Global brands can offset the disadvantage of low local market shares by pooling marketing resources across countries, allowing them to associate with globally recognized celebrities (eg Pantene with Gisele Bundchen, H&M with Beyoncé, Nike with Cristiano Ronaldo, Cover Girl with Katy Perry, Breitling with John Travolta) and globally watched events such as the Figa World Cup, the Olympic Games, FIA Formula One racing, and Wimbledon.
None of those global celebrities and events have lost any of their appeal to the masses anywhere in the world.
Global brands benefit from the ability to reduce production and procurement costs by commanding larger volumes and outsourcing production to low-cost countries.
Outsourcing is the one area where global brands are most vulnerable as it is under heightened scrutiny right now. However, the heyday of outsourcing has been drawing to an end, regardless of current political trends.
The traditional globally optimised value chain built around outsourcing of low-cost manufacturing is rapidly becoming obsolete because of increased factory automation, flexible production, 3D printing, and the rapid adoption of digital technology in manufacturing.
According to McKinsey, scale curves are flattening, and the cost advantage of low-cost labour evaporates if you calculate the total cost of ownership of shipping goods around the world from a low-cost factory. Global companies like General Electric are leading the charge by building local capabilities inside a global footprint.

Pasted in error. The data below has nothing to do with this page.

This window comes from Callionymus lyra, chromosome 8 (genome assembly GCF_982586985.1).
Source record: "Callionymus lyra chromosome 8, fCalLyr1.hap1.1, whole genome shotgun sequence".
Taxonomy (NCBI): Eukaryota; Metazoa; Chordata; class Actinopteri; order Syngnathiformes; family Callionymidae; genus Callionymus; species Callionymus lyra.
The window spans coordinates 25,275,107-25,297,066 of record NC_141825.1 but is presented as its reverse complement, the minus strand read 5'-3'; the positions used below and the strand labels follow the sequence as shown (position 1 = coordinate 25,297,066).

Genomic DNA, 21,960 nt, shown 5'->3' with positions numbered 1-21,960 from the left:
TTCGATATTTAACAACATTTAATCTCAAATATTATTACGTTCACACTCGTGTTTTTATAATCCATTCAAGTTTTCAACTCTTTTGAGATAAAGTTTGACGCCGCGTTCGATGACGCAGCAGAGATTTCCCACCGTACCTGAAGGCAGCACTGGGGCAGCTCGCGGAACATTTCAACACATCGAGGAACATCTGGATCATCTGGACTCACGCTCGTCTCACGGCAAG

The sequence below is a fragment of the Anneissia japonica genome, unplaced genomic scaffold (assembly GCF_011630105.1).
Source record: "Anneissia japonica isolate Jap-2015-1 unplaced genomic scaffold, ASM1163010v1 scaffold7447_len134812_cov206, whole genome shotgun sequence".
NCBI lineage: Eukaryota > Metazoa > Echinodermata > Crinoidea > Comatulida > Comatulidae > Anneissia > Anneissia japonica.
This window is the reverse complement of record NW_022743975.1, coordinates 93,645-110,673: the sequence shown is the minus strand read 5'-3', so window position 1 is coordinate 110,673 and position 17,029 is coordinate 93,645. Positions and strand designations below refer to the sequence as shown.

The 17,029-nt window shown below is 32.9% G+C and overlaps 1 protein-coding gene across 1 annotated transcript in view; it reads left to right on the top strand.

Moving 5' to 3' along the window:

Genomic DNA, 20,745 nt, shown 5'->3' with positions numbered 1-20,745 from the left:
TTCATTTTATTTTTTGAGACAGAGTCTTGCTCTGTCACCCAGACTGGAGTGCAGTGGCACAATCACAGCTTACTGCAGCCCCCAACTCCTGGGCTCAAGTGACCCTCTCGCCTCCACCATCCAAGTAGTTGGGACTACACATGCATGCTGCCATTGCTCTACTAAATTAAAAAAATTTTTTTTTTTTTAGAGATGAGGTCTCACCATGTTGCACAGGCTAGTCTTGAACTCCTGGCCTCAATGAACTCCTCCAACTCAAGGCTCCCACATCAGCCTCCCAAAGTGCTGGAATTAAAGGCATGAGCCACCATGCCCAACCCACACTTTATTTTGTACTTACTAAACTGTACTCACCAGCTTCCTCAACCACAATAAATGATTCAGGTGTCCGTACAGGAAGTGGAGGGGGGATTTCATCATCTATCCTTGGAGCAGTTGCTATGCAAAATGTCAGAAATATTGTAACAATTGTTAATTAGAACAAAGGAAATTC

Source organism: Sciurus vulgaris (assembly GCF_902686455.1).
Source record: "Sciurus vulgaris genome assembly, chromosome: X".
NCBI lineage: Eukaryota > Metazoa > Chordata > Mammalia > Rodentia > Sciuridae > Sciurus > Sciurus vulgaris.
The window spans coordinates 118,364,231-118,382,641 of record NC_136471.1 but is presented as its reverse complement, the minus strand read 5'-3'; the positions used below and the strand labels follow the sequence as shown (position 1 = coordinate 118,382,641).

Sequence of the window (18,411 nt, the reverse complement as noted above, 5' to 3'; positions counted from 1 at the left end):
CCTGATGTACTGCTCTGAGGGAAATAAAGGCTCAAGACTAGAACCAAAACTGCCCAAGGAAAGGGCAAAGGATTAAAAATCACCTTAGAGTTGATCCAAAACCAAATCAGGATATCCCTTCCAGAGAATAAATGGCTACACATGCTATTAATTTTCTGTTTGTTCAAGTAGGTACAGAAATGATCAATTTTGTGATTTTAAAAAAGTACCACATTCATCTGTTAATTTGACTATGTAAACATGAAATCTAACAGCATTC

Transnational innovation involves the pooling of R&D globally to make better products and leveraging creative ideas from local subsidiaries globally – something at which L’Oréal excels.
Really new product ideas are scarce and R&D costs are exploding. Consider that the development of the five-blade Gillette fusion razor blade reputedly cost $500m, and the price tag to develop a new vehicle starts around $1bn (and up to $6bn)
Including the cost of failure, large pharmaceutical companies spend $5bn per new medicine that makes it to the market. Not even the huge U.S. market is big enough to recoup these costs and allow the firm to earn a decent ROI.
This puts companies in a bind as innovation is the lifeblood of companies. The solution is to go global. And why not? Everybody around the world, people crave new products and new technology.
Global brands will continue to be the main engine for corporate value creation in the future, even in these uncertain times. Many people trust global brands as a signal of quality, especially when they come from a country with a positive image for that category. (Who doesn’t love Italian shoes).
Moreover, global brands bring invaluable organisational, marketing, and innovation benefits. And when it comes to economic benefits, changes in digital and manufacturing technology are increasingly allowing for – perhaps even dictating – re-shoring without significant economic losses.
That does not mean that managing global brands is easy – but it never was – and it will be worth the effort, now more than ever.
Jan-Benedict Steenkamp is the C. Knox Massey distinguished professor and chairman of marketing at the University of North Carolina Kenan-Flagler Business School.
This article is based on his Steenkamp's book Global Brand Strategy: World-wise Marketing in the Age of Branding, published by Palgrave Macmillan.